Full of confidence and not a few drinks at the Melody Bar in Saigon, I wagered a pal that I could run the Boston Marathon and finish among the top 100. I reneged on the bet on grounds that wagers are not valid if they are made under the influence of Vietnam's formaldehyde-aged bamuiba beer.

I still think I could have done it. But the question is, why?

I note that an American chap, one Abraham Weintraub, age 91, did this year's London Marathon in a smidgen over 7 hours 37 minutes. In that time, I could have three gourmet lunches at The Whyte Hart and still get back in time to watch, from my couch, the TV shots of his staggering across the finish line.

It's a matter of priorities, you see.


Thoughts for the Week: When you think you know where it's at, chances are it's somewhere else.

Copyright-Al Webb-2001  

"Notes From A Tangled Webb" is syndicated by:

"Notes From A Tangled Webb"
by Al Webb

Al Webb

Newspaper readers throughout the world have recognized the Al Webb byline for years and associated it with sprightly, accurate reporting on world shaking events ranging from the first man in space to wars in Vietnam, Lebanon and the Iran-Iraq conflict.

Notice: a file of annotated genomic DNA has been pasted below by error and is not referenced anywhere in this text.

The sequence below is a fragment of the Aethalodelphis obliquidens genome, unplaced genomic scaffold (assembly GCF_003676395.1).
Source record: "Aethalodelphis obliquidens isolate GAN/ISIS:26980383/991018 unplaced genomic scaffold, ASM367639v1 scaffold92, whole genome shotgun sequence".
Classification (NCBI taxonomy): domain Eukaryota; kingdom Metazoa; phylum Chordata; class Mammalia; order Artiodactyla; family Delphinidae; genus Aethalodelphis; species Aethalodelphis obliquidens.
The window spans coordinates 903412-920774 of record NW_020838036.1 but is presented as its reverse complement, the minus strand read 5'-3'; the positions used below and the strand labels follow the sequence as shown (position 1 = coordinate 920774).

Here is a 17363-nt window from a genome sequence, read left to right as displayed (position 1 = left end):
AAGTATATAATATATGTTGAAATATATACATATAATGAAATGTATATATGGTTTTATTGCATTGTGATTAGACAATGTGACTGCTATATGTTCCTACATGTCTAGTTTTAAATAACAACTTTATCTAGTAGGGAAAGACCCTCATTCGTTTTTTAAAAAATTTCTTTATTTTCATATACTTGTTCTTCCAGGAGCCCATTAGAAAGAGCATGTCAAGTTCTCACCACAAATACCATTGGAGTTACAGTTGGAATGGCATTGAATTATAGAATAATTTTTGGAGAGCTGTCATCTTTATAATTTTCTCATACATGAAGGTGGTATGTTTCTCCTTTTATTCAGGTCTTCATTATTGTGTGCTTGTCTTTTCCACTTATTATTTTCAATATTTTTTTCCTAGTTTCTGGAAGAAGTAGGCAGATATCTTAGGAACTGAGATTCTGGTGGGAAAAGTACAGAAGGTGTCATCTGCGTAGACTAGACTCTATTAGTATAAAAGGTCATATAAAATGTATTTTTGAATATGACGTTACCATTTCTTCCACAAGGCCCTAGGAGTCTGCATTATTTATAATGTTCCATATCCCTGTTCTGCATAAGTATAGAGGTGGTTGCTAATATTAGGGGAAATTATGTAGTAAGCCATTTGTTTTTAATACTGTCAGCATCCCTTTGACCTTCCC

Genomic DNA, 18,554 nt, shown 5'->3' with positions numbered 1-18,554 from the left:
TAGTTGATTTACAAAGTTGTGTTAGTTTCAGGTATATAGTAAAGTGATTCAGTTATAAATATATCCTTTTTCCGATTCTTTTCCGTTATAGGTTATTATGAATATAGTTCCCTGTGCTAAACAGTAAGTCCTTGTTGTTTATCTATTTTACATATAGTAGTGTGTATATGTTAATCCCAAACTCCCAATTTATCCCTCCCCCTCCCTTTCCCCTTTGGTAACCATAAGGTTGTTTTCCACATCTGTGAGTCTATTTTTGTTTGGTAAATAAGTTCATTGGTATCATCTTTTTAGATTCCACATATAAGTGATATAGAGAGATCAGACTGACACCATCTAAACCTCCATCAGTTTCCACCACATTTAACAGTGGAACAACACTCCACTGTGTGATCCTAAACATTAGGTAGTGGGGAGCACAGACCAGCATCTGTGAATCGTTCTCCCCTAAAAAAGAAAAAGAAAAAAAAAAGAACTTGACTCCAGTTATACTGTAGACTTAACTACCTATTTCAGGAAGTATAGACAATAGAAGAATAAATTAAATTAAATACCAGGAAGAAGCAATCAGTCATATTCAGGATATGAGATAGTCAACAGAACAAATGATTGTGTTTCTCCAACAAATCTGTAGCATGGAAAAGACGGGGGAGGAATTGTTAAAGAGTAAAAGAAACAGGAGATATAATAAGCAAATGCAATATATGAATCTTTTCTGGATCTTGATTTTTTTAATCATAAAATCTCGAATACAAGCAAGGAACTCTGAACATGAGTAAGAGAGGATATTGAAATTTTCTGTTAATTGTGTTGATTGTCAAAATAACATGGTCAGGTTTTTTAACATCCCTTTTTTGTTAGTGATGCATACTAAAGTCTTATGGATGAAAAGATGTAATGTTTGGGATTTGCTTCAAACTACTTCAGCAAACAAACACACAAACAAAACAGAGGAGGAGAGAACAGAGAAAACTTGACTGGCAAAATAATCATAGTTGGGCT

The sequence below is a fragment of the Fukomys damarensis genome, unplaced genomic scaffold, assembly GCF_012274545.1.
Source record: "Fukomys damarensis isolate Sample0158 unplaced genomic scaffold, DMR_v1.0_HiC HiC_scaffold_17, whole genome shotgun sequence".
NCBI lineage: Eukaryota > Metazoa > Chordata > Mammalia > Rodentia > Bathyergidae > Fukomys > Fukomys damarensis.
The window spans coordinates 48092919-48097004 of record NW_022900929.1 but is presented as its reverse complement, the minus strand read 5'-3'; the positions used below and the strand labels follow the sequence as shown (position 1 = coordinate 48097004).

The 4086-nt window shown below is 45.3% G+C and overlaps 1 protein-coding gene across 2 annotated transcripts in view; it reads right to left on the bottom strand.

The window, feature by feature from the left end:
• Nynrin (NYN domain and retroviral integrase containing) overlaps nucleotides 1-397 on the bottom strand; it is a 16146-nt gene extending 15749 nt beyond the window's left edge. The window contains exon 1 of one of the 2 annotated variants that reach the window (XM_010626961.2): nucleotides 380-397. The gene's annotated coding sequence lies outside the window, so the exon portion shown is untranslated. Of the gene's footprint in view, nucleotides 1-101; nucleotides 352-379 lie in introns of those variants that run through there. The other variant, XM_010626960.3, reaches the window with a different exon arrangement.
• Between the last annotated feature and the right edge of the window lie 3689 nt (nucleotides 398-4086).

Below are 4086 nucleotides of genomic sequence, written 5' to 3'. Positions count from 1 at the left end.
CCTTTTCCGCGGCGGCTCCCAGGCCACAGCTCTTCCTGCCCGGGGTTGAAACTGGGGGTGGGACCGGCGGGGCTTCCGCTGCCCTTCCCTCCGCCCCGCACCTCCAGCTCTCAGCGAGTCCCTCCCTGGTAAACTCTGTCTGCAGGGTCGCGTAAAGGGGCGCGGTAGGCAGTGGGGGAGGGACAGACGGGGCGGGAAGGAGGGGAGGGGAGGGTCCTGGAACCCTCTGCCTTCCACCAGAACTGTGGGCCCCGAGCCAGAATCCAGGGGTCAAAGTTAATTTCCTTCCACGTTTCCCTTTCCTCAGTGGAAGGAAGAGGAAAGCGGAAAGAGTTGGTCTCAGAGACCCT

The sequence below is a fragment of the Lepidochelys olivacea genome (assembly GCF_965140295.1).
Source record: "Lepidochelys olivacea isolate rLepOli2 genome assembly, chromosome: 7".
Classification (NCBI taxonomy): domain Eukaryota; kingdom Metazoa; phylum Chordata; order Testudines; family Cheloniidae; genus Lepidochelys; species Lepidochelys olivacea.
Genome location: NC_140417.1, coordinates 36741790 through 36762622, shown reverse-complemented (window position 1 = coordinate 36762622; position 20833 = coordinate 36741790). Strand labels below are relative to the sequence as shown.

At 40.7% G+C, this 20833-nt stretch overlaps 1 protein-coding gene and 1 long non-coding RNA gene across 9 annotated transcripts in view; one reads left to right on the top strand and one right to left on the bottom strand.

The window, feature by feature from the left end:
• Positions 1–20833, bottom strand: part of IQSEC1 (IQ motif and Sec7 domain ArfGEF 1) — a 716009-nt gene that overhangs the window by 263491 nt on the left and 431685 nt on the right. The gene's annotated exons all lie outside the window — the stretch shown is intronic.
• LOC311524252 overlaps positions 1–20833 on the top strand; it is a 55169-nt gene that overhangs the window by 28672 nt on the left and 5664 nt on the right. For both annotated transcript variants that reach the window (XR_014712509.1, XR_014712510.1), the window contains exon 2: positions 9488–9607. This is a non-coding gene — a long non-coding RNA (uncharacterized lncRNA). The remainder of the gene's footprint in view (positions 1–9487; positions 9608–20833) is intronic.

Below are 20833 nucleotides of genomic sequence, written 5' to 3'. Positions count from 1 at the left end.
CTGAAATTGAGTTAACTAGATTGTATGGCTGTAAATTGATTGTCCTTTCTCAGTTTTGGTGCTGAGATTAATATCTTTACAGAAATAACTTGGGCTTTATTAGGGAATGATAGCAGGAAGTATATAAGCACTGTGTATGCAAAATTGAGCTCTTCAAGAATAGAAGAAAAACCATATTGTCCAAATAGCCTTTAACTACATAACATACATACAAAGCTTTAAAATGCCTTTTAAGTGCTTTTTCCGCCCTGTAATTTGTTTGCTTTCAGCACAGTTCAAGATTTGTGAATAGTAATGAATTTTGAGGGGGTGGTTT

Beginning as a police reporter in Knoxville, Tennessee, Al Webb has held a number of reporting and editorial positions in New York, London, Brussels and the Middle East both with UPI and U.S. News and World Report.
During his career he has been nominated for two Pulitzer Prizes. And he is one of only four civilian journalists to be awarded a Bronze Star for meritorious action in Vietnam where, during the Tet Offensive, he was wounded while dragging a wounded Marine to safety.

Write to Al Webb at: Webb@Paradigm-TSA.com

"Notes From A Tangled Webb" Archives